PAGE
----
Director: Martin Scorsese

Cast: Leonardo DiCaprio, Jonah Hill, Rob Reiner, Matthew McConaughey, Margot Robbie, Kyle Chandler

Running Time: 179mins

Synopsis: Scorsese’s latest offering details the life and times of Jordan Belfort, aka The Wolf of Wall Street, a man who rose through Wall Street ranks using deceptive and unlawful tactics. As he reaps staggering riches, Belfort descends deeper into hedonism and drug addiction.

Belfort entertains his loyal employees

Belfort entertains his loyal employees

Released 30 years ago this year, Martin Amis’ novel Money tells the tale of extreme hedonist John Self, a character who immerses himself in pornographic pursuits and who is also, conveniently, stinking rich. Amis sexualises money to show the effects of Thatcher and Regan’s policy of mass privatisation. The novel has been called ‘one of the key books of the decade’ by Ian Hamilton. If John Self is emblematic of the 1980’s obsession with money, then Jordan Belfort, the protagonist of The Wolf of Wall Street, continues that prophetic, sexualised relationship into the 1990s. But here’s the rub: Jordan Belfort (here the gloriously sinful Leonardo DiCaprio) is a real person. His sinful, salacious lifestyle on screen is – as far as we can tell – an accurate representation of what his life was actually like. This element of non-fiction is what gives Martin Scorsese’s latest film a special resonance, but also begs problematic questions of the film’s morality, most worryingly in relation to the narrative’s female characters.

The Wolf of Wall Street couldn’t even dream of passing the Bechdel test (Sweden’s feminist classification system), indeed Swedish censors might be encouraged to give the film some sort of negative rating for the demeaning way its women are portrayed. Their state of undress is extensive in both time on screen and amount of skin shown, perhaps even surpassing Game of Thrones in its constant debauchery. It could be argued that the film’s satirical tone extends to this blatant misogyny, but Scorsese is still responsible for staging and filming these excessive, grotesque portraits of women.

Although the actions of the Stratton Oakmont employees are shown in detail and with visual flair, Scorsese makes it clear that these men are not to be idolised. The director includes several sub-characters who make it explicit that the way Belfort and co. conduct themselves is reprehensible – Belfort’s father (Rob Reiner making his return to acting after 10 years) calls his son’s actions ‘obscene’; while a cameo by man-of-the-moment Matthew McConaughey outlines how Belfort’s trade is one of ‘fugazi’ or the art of selling a ‘fake’.

In addition to these didactic cameos, Scorsese also identifies these men’s misconceptions and self-delusions through their own dialogue. Belfort is revealed as an unreliable narrator after an incident involving a supercar and intoxication. The slapstick nature of Belfort’s attempts to drive the car is at once hilarious and condemning: this man is a fool, a figure worthy of ridicule who inexcusably finds himself at the helm of such vast wealth.  Belfort’s colleague in crime Donnie Azoff (Jonah Hill once again proving he is more than just a frat-boy comedy stooge) states that he ‘could never tire of getting fucked up’. These are borderline moronic personas. In the chaotic, animalistic ‘pit’ of their office they are little more than brawling beasts, hungry for the ultimately singular monetary drive in their lives. Although their celebrations are raucous, these cohorts are never satisfied, never depicted as totally happy. The nature of their dangerous game means that enough is never enough.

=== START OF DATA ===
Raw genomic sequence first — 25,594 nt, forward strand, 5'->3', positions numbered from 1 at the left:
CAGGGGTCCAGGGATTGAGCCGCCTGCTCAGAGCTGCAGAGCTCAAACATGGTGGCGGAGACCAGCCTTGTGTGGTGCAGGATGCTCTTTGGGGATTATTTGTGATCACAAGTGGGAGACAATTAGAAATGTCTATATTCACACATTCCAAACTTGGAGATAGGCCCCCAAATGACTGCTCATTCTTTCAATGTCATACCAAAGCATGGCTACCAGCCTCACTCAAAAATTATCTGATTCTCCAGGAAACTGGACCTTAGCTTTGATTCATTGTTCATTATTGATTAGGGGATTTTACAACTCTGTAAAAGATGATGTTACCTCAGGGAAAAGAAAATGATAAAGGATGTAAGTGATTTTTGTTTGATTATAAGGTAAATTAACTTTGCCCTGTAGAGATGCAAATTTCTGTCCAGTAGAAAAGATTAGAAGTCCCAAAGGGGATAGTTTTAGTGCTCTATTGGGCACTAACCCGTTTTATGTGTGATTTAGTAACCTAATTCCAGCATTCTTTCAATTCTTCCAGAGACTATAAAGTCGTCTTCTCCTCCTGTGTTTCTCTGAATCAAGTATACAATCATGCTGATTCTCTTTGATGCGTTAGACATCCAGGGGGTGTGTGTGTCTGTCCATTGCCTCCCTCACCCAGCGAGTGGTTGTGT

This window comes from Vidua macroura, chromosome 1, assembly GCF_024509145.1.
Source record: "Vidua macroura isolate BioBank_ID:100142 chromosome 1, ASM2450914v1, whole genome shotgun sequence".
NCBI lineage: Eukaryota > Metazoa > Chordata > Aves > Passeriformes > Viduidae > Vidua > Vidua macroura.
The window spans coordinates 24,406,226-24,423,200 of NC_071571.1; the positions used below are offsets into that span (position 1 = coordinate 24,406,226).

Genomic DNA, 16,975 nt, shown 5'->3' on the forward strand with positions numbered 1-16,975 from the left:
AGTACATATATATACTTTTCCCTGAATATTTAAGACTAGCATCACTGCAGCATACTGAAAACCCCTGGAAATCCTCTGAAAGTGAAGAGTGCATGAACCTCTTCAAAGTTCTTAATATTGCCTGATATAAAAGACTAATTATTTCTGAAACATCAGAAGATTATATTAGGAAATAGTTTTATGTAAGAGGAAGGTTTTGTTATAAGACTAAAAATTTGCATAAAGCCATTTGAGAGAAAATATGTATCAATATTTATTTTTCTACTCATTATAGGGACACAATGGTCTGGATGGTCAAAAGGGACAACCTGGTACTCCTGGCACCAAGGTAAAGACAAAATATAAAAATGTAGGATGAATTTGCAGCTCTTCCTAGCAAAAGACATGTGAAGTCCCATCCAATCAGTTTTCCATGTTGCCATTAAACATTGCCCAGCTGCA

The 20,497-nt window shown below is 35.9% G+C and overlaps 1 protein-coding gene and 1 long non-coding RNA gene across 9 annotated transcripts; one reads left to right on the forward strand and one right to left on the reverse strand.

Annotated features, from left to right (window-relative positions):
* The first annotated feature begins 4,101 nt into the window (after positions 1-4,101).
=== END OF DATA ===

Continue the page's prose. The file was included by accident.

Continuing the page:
Scorsese’s study of excess extends to the film’s running time, and three hours does seem indulgent, but under the director’s masterful visual style and breakneck storytelling – the whole film runs at the pace of Henry Hill’s day of capture in Goodfellas, his family’s tomato sauce replaced by a consortium of snortable substances – I was never inclined to look towards the clock.

The Wolf of Wall Street presents a sexualised conception of ‘money’; Amis’ all-consuming temptress here is shown to inspire unprecedented levels of hedonism and sin. Scorsese intentionally treads a fine line between endorsement and condemnation, a familiar tightrope that spans through his entire back catalogue in films like Goodfellas, Mean Streets and The King of Comedy. The Wolf of Wall Street echoes his previous work without bettering it, serving as an immensely entertaining, shocking and edgy late-Scorsese piece. DiCaprio is electric as the lead, playing Belfort as something akin to Freud’s Id on steroids. While never likeable, DiCaprio makes Belfort seductive, which is a special feat indeed – even if we laugh at him more than we do with him.

However, while it is true of life that bad guys do not always get their just desserts, it seems problematic that Belfort makes an appearance towards the end of the film, suggesting Scorsese endorses the man he is today. A quick Google search reveals that he is still behind on his court-issued debts owed to those he made to suffer – despite making almost $2million in the sales of his autobiography. Perhaps Scorsese’s delicate tightrope satire shakes unfavourably under this revelation, and threatens to snap completely under the weight of the film’s undeniable misogyny.